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A California judge ordered Ronald Ross' release from prison on Friday after he spent nearly seven years behind bars for an attempted murder he did not commit. The San Francisco Chronicle reports:
Ronald Ross was convicted for an April 15, 2006, Oakland shooting incident based largely on the victim's identification in a photo lineup and sentenced to 25 years to life in prison. Ross' trial attorney brought the case to the Northern California Innocence Project for further investigation, which revealed that Oakland police had not followed through on a strong lead to a different suspect. The man now suspected in the shooting has since been arrested for an Oakland crime spree in July 2011.
A second review of the case conducted by the Alameda County District Attorney's Office concluded that Ross's conviction should be thrown out in light of new evidence of his innocence. If the conviction had not been vacated, Ross could have spent the rest of his life behind bars.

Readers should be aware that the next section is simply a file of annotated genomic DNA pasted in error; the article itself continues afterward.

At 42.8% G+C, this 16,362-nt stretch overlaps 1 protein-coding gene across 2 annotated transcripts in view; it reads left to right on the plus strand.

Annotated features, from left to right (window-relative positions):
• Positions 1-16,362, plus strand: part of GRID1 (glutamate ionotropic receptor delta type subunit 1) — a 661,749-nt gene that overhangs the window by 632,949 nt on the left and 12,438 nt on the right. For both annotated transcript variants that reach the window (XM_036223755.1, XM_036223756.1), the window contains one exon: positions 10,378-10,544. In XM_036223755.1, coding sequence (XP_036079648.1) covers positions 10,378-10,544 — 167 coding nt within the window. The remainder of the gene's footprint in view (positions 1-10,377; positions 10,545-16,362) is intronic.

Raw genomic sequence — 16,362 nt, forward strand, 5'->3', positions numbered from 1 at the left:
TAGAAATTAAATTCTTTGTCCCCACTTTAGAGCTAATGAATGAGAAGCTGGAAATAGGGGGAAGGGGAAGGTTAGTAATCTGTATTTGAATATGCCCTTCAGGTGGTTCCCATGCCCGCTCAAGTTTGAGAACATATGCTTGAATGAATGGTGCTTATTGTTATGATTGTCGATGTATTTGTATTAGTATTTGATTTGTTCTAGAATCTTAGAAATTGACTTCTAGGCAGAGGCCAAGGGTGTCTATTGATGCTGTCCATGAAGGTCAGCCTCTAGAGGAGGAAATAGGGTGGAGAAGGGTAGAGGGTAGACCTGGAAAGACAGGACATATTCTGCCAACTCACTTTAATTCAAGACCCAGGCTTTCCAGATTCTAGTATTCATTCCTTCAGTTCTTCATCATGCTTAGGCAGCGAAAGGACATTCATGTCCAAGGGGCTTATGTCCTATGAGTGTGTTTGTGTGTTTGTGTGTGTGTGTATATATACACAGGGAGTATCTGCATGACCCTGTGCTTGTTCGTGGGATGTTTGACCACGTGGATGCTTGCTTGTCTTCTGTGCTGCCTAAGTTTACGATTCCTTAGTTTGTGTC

Read news coverage and watch a CBS video of Ross after he was released.
An op-ed by William S. Sessions, former director of the FBI, appeared in Sunday's edition of the Courier-Journal, Kentucky's largest newspaper. In the piece, Sessions endorsed two bills currently pending in the Kentucky Legislature that would improve access to post-conviction DNA testing in the state. Sessions writes about witnessing DNA testing evolve into a "powerful tool for separating the innocent from the guilty" during his tenure as FBI director and urges Kentucky lawmakers to begin using DNA technology to its full potential.
On February 11, the Kentucky Senate unanimously passed a version of the bill that would exclude those who pled guilty or accepted an Alford plea from receiving post-conviction DNA testing. Sessions addresses his concerns with these exceptions in his op-ed:
The Senate bill has since moved on to the House where members are also considering Representative Bell's bill, which does not currently include this exception.
Read the full op-ed.
More about access to DNA testing.
Learn about your state's law granting access to testing.